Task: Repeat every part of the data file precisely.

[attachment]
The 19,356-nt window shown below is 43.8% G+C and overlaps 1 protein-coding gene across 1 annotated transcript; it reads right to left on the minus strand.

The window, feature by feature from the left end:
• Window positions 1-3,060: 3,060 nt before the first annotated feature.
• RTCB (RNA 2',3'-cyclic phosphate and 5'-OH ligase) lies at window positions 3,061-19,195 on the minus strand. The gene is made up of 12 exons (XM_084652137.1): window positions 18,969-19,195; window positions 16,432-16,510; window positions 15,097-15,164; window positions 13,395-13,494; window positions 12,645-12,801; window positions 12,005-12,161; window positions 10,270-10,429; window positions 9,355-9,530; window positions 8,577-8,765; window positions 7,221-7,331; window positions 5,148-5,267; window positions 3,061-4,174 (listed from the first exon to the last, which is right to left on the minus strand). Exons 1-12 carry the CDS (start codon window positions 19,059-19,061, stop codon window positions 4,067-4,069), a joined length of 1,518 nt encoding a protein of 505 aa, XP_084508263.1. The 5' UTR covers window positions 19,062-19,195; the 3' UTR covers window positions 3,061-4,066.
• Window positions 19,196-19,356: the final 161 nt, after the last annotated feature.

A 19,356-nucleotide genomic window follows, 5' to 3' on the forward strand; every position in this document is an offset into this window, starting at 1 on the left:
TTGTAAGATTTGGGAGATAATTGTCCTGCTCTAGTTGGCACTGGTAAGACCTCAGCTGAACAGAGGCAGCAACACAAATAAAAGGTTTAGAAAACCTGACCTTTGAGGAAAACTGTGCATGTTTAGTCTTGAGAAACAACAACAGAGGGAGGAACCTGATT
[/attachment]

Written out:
The 19,356-nt window shown below is 43.8% G+C and overlaps 1 protein-coding gene across 1 annotated transcript; it reads right to left on the minus strand.

The window, feature by feature from the left end:
• Window positions 1-3,060: 3,060 nt before the first annotated feature.
• RTCB (RNA 2',3'-cyclic phosphate and 5'-OH ligase) lies at window positions 3,061-19,195 on the minus strand. The gene is made up of 12 exons (XM_084652137.1): window positions 18,969-19,195; window positions 16,432-16,510; window positions 15,097-15,164; window positions 13,395-13,494; window positions 12,645-12,801; window positions 12,005-12,161; window positions 10,270-10,429; window positions 9,355-9,530; window positions 8,577-8,765; window positions 7,221-7,331; window positions 5,148-5,267; window positions 3,061-4,174 (listed from the first exon to the last, which is right to left on the minus strand). Exons 1-12 carry the CDS (start codon window positions 19,059-19,061, stop codon window positions 4,067-4,069), a joined length of 1,518 nt encoding a protein of 505 aa, XP_084508263.1. The 5' UTR covers window positions 19,062-19,195; the 3' UTR covers window positions 3,061-4,066.
• Window positions 19,196-19,356: the final 161 nt, after the last annotated feature.

A 19,356-nucleotide genomic window follows, 5' to 3' on the forward strand; every position in this document is an offset into this window, starting at 1 on the left:
TTGTAAGATTTGGGAGATAATTGTCCTGCTCTAGTTGGCACTGGTAAGACCTCAGCTGAACAGAGGCAGCAACACAAATAAAAGGTTTAGAAAACCTGACCTTTGAGGAAAACTGTGCATGTTTAGTCTTGAGAAACAACAACAGAGGGAGGAACCTGATT